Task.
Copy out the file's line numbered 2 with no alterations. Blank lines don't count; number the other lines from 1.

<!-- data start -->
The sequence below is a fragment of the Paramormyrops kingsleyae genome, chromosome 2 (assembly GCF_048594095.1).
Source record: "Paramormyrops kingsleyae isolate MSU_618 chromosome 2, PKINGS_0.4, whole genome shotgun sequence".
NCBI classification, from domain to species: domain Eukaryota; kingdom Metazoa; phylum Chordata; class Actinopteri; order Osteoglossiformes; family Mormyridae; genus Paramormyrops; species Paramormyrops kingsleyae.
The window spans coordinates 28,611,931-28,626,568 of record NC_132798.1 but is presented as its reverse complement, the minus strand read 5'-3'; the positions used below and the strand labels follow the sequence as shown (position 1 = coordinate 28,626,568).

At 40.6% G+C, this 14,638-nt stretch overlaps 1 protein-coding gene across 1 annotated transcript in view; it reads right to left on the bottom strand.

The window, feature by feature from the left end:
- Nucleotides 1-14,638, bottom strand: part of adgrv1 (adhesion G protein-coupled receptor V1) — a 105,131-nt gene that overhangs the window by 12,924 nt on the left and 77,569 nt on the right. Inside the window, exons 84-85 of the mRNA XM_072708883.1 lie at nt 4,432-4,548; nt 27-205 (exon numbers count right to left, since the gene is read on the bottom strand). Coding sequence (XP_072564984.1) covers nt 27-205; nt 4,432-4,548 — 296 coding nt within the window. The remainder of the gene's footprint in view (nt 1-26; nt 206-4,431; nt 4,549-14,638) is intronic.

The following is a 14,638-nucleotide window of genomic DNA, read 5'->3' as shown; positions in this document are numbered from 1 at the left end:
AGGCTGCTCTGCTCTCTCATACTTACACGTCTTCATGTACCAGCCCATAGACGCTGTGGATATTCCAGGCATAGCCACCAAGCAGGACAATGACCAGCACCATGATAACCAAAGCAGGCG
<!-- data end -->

Source record: "Paramormyrops kingsleyae isolate MSU_618 chromosome 2, PKINGS_0.4, whole genome shotgun sequence".